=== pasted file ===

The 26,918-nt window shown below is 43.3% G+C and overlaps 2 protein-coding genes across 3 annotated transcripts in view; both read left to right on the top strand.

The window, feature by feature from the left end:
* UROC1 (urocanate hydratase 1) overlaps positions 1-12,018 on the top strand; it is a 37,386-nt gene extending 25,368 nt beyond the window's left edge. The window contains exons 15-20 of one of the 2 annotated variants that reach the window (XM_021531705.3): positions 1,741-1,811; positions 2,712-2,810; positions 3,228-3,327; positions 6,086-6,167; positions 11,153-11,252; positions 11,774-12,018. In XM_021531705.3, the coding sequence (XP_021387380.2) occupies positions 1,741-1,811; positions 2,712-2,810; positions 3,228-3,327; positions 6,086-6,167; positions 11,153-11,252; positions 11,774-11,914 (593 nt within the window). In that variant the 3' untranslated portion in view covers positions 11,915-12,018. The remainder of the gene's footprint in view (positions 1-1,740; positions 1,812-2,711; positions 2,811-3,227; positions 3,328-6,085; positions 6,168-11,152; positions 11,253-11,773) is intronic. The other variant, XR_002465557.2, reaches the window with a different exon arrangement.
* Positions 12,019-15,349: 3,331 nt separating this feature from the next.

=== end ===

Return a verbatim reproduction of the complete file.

The 26,918-nt window shown below is 43.3% G+C and overlaps 2 protein-coding genes across 3 annotated transcripts in view; both read left to right on the top strand.

The window, feature by feature from the left end:
* UROC1 (urocanate hydratase 1) overlaps positions 1-12,018 on the top strand; it is a 37,386-nt gene extending 25,368 nt beyond the window's left edge. The window contains exons 15-20 of one of the 2 annotated variants that reach the window (XM_021531705.3): positions 1,741-1,811; positions 2,712-2,810; positions 3,228-3,327; positions 6,086-6,167; positions 11,153-11,252; positions 11,774-12,018. In XM_021531705.3, the coding sequence (XP_021387380.2) occupies positions 1,741-1,811; positions 2,712-2,810; positions 3,228-3,327; positions 6,086-6,167; positions 11,153-11,252; positions 11,774-11,914 (593 nt within the window). In that variant the 3' untranslated portion in view covers positions 11,915-12,018. The remainder of the gene's footprint in view (positions 1-1,740; positions 1,812-2,711; positions 2,811-3,227; positions 3,328-6,085; positions 6,168-11,152; positions 11,253-11,773) is intronic. The other variant, XR_002465557.2, reaches the window with a different exon arrangement.
* Positions 12,019-15,349: 3,331 nt separating this feature from the next.